Not Called to Judge: Part 1

I went on a date to see The Avengers with my fiancé. While we were driving, we saw one of those nifty signs in front of a church: We are called to be witnesses, not the Judge or the Lawyer.


Can I get a witness?

Being a preacher’s kid and all, this always gets my gears spinning. I have been around religion for most of my life.  For as far as I can remember, I have always questioned scriptures presented to me, or why WE do things. Some things I am still not 100% certain on. Such is life. Discovery makes life so much more interesting IMO.

Step it Up

Isn’t that the best we can do anyway? Our part, that is. I mean, I wouldn’t dream of approaching a surgeon with something I have no training on, and expect them to follow a procedure based off of my instructions.

So what if we took this a step further? What are we not called to do? Well, we obviously aren’t the judge (unless that is our profession). I understand there is a fine line between judging others, or just absorbing information and forming an opinion. We are not the lawyers. Heck, we aren’t even the jury. So I suppose we don’t deliberate about other “sinners” lifestyles and “sins”. I mean, what’s the point? We aren’t the judge. We don’t make the ultimate decisions on someone else’s destiny. We do not even get all of the evidence presented to us. We make our observations based on face value.


What does God see?

1 Samuel 16:7 … The Lord does not look at the things people look at. People look at the outward appearance, but the Lord looks at the heart.

So as much as we wanted to, we could never see the true intentions of a person based on our own observations. You know, people and masks and all? No billboards on faces? The big picture? That is the Judge’s job. The Father. The Father of spirits. Better than any earthly father. Mathew 7:7-12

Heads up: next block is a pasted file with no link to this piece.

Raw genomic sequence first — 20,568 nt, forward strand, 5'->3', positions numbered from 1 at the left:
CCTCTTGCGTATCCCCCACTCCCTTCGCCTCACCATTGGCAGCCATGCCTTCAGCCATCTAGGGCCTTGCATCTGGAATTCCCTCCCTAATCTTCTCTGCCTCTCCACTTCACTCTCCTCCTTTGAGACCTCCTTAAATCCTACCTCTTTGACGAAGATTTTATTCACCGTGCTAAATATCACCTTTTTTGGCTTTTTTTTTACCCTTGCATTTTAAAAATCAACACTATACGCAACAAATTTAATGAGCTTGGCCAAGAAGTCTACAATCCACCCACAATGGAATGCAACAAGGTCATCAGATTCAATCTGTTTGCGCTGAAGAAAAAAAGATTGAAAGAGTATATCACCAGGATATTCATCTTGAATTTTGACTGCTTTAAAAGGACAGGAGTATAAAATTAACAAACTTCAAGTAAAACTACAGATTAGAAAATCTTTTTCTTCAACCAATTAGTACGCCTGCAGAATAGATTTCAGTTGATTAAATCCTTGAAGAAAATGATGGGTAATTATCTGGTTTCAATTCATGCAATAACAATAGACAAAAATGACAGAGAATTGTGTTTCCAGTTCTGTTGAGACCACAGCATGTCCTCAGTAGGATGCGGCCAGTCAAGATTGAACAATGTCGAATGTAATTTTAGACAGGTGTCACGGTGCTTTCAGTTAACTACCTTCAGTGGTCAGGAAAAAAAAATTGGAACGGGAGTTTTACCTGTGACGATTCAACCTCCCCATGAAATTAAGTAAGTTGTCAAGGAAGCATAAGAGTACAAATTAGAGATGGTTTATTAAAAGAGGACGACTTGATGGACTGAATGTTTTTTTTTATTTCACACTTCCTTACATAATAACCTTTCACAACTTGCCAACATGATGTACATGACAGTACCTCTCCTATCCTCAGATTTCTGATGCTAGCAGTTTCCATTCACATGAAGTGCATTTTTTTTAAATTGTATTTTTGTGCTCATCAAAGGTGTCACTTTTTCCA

I guess this means we aren’t even the court stenographer. So we aren’t supposed to document and hold record of everything we observe about a person. I think this statement is pretty fair. If we base life off of the most important commandments. Mathew 22:36-40 Especially when love keeps no record of wrong doings? 1 Corinthians 14:5.

Trust me, I know that isn’t easy. If someone burns you a lot, you almost have to put a distance between yourselves. They have made their choice. I am discussing one extreme. One way I think a lot of us “religious” folks approach others. I don’t think it is right or fair. Sometimes I think we need the relationships for dummies handbook. I still got room for improvement…

 Can I get a What What?

So what exactly are we called to do? Um, Love? I see that over and over again in the bible, and I don’t understand why it gets swept under the carpet so much. If it is so important, then shouldn’t we at least try to let love motivate our behavior? It is a better goal than judging others shortcomings IMO. Why would we address others, with just what we consider to be an obvious weakness or fault? Are we perfect? Do we have weaknesses too? Do we have all of the answers?

Isn’t our faith about a relationship with God? Like a parent and children. If my father told me to mow the lawn in private, and my brother came along and told me to clean his part in the kitchen instead, whatever should I do? I don’t see how judging others could possibly improve someone’s day or life for that matter.  Are we encouraging others, or just finger pointing? Romans 10:15 refers to “the good news” as the gospel of peace. Peace isn’t inconsiderate or confrontational.


2 responses to “Not Called to Judge: Part 1

  1. I agree about letting love motive others, if that were the case, then there would not be so many people that feel that God is judging them because of all the judgement that they receive in their lives.

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